2.

Doritos flooded this Superbowl with ads, which annoying to me, were all submitted by fans of the brand. While that’s impressive in the sense you can get interested spectators to submit ads, it takes away work from the professionals who could have come up with something just as good I’m sure. But alas, I did love this ad. It’s simple and America seems to love kids who take control. And oh yeah, hysterically funny.

3.

This ad spoke so simply to its targeted demo, and so effectively. What do men have? Get up, go to work, sit through work, come home, do chores. For men who didn’t end up doing what they really wanted to do, this is the car for you. A way to keep your manliness. After watching that commercial, I really do want one of the cars. I’m pretty resilient to advertising being in the industry myself, but all these ads were extremely impressive.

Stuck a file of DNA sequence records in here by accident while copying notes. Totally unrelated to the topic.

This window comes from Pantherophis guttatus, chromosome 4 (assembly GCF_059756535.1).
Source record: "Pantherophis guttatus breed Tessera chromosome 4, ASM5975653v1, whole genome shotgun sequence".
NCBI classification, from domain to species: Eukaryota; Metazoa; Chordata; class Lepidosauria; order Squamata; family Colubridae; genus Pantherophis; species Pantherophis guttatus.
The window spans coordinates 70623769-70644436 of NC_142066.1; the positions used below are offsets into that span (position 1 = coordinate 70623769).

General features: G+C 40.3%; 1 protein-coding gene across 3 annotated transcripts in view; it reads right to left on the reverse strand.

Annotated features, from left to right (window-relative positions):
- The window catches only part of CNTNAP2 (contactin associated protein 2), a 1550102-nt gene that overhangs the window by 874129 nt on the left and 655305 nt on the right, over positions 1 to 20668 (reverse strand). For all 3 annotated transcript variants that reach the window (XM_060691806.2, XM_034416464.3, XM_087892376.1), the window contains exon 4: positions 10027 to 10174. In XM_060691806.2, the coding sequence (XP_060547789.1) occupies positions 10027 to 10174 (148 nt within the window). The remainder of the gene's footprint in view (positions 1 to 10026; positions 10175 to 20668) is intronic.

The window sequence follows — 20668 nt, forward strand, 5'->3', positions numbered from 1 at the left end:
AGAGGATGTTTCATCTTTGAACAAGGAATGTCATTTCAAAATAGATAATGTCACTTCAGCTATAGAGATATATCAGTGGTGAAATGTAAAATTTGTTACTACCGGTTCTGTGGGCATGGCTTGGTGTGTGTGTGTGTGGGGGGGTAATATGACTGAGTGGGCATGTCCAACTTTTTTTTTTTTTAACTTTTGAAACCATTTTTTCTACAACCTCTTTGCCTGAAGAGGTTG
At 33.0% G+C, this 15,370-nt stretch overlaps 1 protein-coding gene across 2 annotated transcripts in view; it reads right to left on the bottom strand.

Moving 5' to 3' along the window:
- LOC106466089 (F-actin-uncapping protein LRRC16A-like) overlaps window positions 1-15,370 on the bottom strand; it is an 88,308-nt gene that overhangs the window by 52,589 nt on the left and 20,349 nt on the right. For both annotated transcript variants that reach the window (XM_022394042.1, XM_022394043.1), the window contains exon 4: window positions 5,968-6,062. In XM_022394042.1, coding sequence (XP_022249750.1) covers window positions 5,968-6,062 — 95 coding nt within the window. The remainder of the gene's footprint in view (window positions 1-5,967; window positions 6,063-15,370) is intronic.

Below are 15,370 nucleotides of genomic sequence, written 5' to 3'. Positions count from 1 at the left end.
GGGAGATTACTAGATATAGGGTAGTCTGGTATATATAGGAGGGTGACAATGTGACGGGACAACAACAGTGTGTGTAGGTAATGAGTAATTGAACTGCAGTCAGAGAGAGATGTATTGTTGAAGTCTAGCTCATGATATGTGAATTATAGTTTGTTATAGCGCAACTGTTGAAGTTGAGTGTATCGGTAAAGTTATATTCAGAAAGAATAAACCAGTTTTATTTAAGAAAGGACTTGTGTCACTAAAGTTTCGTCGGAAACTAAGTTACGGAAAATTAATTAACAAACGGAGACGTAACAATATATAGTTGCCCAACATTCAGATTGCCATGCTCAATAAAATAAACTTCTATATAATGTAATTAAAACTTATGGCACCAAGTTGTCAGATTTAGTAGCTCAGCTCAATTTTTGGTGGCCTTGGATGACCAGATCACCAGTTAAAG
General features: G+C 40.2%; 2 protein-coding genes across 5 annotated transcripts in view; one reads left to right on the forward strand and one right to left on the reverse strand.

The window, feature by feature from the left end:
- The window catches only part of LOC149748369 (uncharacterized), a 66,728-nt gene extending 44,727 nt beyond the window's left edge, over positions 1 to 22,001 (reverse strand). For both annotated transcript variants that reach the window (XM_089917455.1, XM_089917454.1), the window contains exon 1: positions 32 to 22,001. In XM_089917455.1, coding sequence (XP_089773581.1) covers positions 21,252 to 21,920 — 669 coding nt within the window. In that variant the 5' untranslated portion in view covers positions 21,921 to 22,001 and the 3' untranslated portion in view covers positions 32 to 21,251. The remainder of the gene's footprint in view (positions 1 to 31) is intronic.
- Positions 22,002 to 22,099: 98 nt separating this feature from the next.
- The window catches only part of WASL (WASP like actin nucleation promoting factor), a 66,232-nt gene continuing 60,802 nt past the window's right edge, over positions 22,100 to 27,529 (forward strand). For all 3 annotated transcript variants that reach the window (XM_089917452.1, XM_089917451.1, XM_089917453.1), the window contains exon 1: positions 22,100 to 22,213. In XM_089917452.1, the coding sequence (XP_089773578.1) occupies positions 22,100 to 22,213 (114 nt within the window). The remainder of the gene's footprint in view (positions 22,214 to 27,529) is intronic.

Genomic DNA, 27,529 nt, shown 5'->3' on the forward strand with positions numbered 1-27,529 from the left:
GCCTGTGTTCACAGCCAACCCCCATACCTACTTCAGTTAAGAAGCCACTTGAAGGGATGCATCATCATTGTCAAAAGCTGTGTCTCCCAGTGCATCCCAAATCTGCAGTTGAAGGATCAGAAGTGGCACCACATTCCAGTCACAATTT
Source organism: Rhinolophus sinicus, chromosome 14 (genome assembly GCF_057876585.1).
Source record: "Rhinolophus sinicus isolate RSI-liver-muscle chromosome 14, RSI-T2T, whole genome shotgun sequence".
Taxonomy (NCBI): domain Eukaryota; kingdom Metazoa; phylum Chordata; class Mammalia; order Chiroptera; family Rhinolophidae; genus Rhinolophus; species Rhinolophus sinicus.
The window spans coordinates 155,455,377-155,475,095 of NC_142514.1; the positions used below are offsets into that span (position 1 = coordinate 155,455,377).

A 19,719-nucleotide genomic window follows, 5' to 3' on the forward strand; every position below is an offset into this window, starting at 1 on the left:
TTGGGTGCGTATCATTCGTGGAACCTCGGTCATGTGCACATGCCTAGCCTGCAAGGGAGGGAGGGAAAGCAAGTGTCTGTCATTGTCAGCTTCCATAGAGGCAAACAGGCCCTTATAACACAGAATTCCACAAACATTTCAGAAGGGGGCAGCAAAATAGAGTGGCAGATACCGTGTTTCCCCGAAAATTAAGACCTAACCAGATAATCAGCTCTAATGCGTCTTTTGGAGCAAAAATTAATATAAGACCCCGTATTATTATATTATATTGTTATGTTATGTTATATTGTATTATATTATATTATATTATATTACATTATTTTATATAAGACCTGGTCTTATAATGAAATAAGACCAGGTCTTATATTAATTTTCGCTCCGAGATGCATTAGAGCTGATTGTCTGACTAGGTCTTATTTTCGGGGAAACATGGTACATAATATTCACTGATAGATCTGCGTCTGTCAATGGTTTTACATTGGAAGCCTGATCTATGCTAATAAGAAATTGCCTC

Word Of Mouth Against AIDS

February 1, 2010
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Agency.com has delivered a new and slightly disturbing ad for AIDS prevention in Italy. The one-minute spot shows the close-up of a man with a latex condom on his tongue, his eyes intense, and somber music in the background. Superimposed copy reads: “Protect the people you love. Use it. Say it. Spread the word.” I’ve had experience designing for events or companies dealing with sensitive topics, having done a poster campaign for a play titled ‘Dying to be Thin’, which dealt with bulimia. My belief is that when you deal with important, controversial topics, you need to be provocative. Possibly even straddling the line of offensive. This not only gets people’s attention, but it gets them talking about the problem. I believe this accomplishes this.